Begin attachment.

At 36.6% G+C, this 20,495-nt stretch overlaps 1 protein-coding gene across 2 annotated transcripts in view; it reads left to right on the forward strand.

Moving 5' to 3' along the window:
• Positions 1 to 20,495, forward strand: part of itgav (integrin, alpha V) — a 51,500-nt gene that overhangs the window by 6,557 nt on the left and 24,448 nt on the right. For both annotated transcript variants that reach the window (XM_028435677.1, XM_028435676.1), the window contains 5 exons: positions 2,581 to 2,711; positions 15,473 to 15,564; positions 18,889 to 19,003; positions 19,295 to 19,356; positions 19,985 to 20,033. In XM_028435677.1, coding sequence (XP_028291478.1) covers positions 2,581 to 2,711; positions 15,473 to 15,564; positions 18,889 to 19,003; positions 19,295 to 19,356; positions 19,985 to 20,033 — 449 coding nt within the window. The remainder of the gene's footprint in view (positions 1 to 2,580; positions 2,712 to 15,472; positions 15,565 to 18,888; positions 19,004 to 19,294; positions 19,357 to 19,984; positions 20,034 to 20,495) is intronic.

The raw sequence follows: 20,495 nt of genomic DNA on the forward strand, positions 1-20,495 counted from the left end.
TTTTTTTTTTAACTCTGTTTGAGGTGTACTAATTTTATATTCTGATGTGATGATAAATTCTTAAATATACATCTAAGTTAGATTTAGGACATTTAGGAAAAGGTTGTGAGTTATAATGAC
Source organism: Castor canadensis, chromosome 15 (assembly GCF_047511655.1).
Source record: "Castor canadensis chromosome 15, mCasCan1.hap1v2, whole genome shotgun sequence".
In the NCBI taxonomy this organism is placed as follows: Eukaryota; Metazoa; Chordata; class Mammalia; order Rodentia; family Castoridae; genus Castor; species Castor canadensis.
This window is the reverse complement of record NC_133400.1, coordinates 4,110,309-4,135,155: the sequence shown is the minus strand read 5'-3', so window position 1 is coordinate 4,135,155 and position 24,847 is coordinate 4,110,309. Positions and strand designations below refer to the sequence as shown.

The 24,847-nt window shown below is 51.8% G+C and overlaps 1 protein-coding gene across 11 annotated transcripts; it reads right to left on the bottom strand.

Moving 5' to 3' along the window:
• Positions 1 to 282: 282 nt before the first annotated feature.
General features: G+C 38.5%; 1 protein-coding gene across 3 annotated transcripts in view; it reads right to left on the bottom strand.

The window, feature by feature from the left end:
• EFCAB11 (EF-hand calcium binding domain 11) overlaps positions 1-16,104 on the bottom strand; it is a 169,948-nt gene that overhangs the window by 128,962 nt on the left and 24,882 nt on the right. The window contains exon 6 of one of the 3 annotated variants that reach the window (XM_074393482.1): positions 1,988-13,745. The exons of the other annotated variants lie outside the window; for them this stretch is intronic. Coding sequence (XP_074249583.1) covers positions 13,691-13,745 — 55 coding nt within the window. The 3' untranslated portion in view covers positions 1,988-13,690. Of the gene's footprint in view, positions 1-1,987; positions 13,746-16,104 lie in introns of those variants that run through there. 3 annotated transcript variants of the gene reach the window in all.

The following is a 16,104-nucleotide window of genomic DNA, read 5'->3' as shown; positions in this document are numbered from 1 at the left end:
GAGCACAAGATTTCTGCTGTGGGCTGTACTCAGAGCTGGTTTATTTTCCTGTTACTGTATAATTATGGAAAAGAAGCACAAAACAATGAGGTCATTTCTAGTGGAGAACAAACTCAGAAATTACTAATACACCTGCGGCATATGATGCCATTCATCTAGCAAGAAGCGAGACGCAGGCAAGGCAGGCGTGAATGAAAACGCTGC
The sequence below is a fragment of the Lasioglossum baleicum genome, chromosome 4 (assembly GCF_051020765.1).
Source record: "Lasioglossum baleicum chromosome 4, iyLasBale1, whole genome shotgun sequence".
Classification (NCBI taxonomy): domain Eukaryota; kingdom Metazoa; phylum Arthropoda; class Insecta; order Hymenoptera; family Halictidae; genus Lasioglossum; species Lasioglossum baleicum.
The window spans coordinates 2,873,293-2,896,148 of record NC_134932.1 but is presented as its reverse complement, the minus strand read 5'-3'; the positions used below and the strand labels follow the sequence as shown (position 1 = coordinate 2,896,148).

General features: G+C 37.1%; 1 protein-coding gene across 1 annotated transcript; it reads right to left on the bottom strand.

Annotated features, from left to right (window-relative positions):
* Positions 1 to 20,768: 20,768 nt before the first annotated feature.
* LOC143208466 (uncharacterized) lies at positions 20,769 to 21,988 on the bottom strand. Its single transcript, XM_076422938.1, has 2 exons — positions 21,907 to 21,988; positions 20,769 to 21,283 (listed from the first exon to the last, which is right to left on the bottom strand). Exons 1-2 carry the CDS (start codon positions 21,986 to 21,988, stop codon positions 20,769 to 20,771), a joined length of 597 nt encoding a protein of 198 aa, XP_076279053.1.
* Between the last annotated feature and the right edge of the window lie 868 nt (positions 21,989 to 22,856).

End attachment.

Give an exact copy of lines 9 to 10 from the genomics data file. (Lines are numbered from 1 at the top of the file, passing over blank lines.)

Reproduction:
This window is the reverse complement of record NC_133400.1, coordinates 4,110,309-4,135,155: the sequence shown is the minus strand read 5'-3', so window position 1 is coordinate 4,135,155 and position 24,847 is coordinate 4,110,309. Positions and strand designations below refer to the sequence as shown.

The 24,847-nt window shown below is 51.8% G+C and overlaps 1 protein-coding gene across 11 annotated transcripts; it reads right to left on the bottom strand.